Horrible Bosses

In this photo still provided by Warner Bros. Pictures, Jason Bateman, left, Charlie Day, center, and Jason Sudeikis are shown in a scene from “Horrible Bosses.”

“Horrible Bosses” is not the kind of comedy that delivers many gut-busting laughs. You know the guffaws I’m talking about — the ones that leave your sleeves completely saturated from dabbing away the tears that stream down your face.

But what director Seth Gordon’s film does supply is an incessant flow of efficient humor that will, at the very minimum, keep you smiling and giggling all the way from the title card to the closing credits.

Heavily inspired by Alfred Hitchcock’s “Strangers on a Train” and Danny DeVito’s “Throw Mama from the Train,” “Horrible Bosses” is silly, absurd and overly moronic, but that’s what makes it so appealing and fun. The raunchfest from Gordon (“The King of Kong: A Fistful of Quarters” and “Four Christmases”) is an inappropriate, equal opportunity offender that doesn’t feel the need to dish out any apologies. And better yet, the screenplay written by Michael Markowitz, John Francis Daley and Jonathan Goldstein never tries to be anything it’s not.

“Horrible Bosses” is simply a goofy story about three well-intentioned men who hate their jobs and want to literally kill the root causes of their workplace disdain: their despicable superiors. Sounds pretty morose, doesn’t it? But the movie isn’t actually that demented. That’s because the trio is so inept and innocuous that you never really believe their targets are ever in danger.

And we learn this right off the bat in Gordon’s hilarious introduction that presents us with some background information on each of the main players and their hated employers.

Jason Bateman’s Nick Hendricks, the clan’s sole voice of reason, has been working 12-hour days for years while following every order from his cantankerous supervisor, Dave Harken (a smarmy Kevin Spacey), in the hopes of securing a lucrative promotion. But he soon realizes that advancement is just a pipe dream.

Then there’s Jason Sudeikis’ Kurt Buckman, a skirt-chasing accountant who genuinely adores his boss (Donald Sutherland) at the chemical company where he works. But when the old man kicks the bucket, the business is handed over to his heartless, cocaine-addicted son (Colin Farrell), who wants to squeeze all the profits out of the operation before running it into the ground.

And finally we have Charlie Day’s Dale Arbus, an engaged dental assistant who is having a difficult time maintaining his dignity due to the explicit sexual advances of his nymphomaniac overseer, Dr. Julie Harris (Jennifer Aniston, playing against type), which get more lewd and lascivious after each passing encounter.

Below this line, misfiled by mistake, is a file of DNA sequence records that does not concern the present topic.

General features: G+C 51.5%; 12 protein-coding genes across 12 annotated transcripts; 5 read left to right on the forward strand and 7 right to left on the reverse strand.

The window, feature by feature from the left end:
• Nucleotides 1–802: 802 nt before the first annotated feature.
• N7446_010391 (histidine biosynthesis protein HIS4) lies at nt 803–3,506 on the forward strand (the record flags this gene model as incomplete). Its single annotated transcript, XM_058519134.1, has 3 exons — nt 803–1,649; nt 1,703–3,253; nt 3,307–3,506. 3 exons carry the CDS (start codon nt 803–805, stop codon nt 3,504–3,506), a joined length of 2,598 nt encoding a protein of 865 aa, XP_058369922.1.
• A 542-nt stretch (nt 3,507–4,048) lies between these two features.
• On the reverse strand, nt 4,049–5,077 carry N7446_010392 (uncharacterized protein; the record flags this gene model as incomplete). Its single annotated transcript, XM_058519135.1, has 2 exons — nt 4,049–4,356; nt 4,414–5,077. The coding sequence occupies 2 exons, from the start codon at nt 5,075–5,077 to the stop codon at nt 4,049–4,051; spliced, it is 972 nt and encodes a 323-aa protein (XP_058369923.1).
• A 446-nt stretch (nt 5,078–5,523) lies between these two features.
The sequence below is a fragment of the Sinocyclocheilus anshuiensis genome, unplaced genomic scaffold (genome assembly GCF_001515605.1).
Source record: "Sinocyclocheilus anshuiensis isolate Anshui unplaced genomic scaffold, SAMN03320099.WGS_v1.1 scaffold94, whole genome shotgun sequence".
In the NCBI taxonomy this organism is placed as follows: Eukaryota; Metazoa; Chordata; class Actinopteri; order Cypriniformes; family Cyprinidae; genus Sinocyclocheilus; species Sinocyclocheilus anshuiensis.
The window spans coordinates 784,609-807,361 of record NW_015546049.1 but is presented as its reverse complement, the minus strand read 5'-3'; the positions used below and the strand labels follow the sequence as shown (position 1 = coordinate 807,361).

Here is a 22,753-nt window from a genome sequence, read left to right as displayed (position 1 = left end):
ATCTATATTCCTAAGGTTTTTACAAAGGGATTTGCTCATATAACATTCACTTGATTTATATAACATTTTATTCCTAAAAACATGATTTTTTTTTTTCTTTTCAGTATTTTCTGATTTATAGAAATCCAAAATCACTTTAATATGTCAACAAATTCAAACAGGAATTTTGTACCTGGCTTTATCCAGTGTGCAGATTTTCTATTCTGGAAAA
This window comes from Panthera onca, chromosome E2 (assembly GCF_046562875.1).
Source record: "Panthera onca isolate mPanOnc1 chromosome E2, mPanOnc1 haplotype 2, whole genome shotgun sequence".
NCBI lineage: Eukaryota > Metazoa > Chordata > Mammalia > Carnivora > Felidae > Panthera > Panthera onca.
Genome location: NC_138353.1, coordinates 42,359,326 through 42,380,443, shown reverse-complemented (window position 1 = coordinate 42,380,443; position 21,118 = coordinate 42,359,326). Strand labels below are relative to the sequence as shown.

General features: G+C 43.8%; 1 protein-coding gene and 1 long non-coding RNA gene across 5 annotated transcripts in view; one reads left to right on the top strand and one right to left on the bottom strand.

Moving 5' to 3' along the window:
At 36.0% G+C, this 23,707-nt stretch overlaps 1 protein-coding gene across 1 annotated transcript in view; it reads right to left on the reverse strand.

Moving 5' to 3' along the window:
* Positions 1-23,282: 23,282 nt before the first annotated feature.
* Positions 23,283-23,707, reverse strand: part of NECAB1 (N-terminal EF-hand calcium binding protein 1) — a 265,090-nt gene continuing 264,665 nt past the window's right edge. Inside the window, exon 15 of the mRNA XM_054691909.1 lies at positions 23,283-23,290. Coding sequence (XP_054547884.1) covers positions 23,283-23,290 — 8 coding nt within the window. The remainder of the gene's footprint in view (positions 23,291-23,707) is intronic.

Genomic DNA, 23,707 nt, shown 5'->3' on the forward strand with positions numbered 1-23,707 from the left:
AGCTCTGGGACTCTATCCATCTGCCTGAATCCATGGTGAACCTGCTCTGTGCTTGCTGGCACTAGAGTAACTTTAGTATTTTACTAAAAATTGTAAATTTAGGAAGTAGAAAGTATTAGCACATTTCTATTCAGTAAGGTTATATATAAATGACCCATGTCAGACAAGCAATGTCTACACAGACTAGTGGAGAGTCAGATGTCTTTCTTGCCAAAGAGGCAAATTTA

Due to the economy being in the tank the guys can’t quit their jobs (this is all reiterated in a priceless sequence that involves a Yale graduate who can’t even find a position waiting tables), so one night, after a few beers, they hypothetically ponder the idea of offing the thorns in their sides. At first they don’t take the harebrained notion too seriously, but their plan becomes a little more real when they receive some expensive advice from an ex-convict (Jamie Foxx) who suggests they kill each other’s bosses so there are no identifiable motives for the crimes.  

Nick, Kurt and Dale have no experience in the field of stakeouts or murder, so naturally, everything that can go wrong, does go wrong. And that is what provides “Horrible Bosses” with a majority of its comedy. It’s almost always entertaining to watch actors do insanely stupid things in front of the camera, and it’s even more enjoyable when we’re dealing with people as gifted as Bateman (“The Switch”), Sudeikis (“Hall Pass”) and Day (TV’s “It’s Always Sunny in Philadelphia”).

The three of them have already proven on numerous occasions that they have the ability to be tremendously funny all on their own, but the natural chemistry they share is even more impressive. As the film plods along the knuckleheads are placed in one ridiculous situation after another, and their hysterical interactions and banter make it extremely hard to wait for what’s coming up next. (The movie, which in many ways is unpredictable, does contain a clever a plot twist about halfway through that turns the narrative upside-down.)

But what really makes the film so effective is the performances from the thespians who portray the slimy bosses in the crosshairs. Spacey is so convincing as an intolerable jerk that it seems like his comeuppance can’t come soon enough, and although her role can get a little one-note, it’s refreshing to see Aniston do something so utterly different and naughty. But I only wish — and I suspect you will as well — that Farrell, who is almost unrecognizable with his comb-over and protruding gut, would have been given more screen time.

When you think about it though, Farrell’s uniquely deranged character is comparable to “Horrible Bosses” as a whole — when it’s all over you are left with the feeling that something is missing. Yes, it’s one of the better comedies in recent memory, but when a film includes such a talented cast, you can’t help but expect more.

3.5 stars (out of 5)

Comments can be directed to Adam at adamt@wdtimes.com

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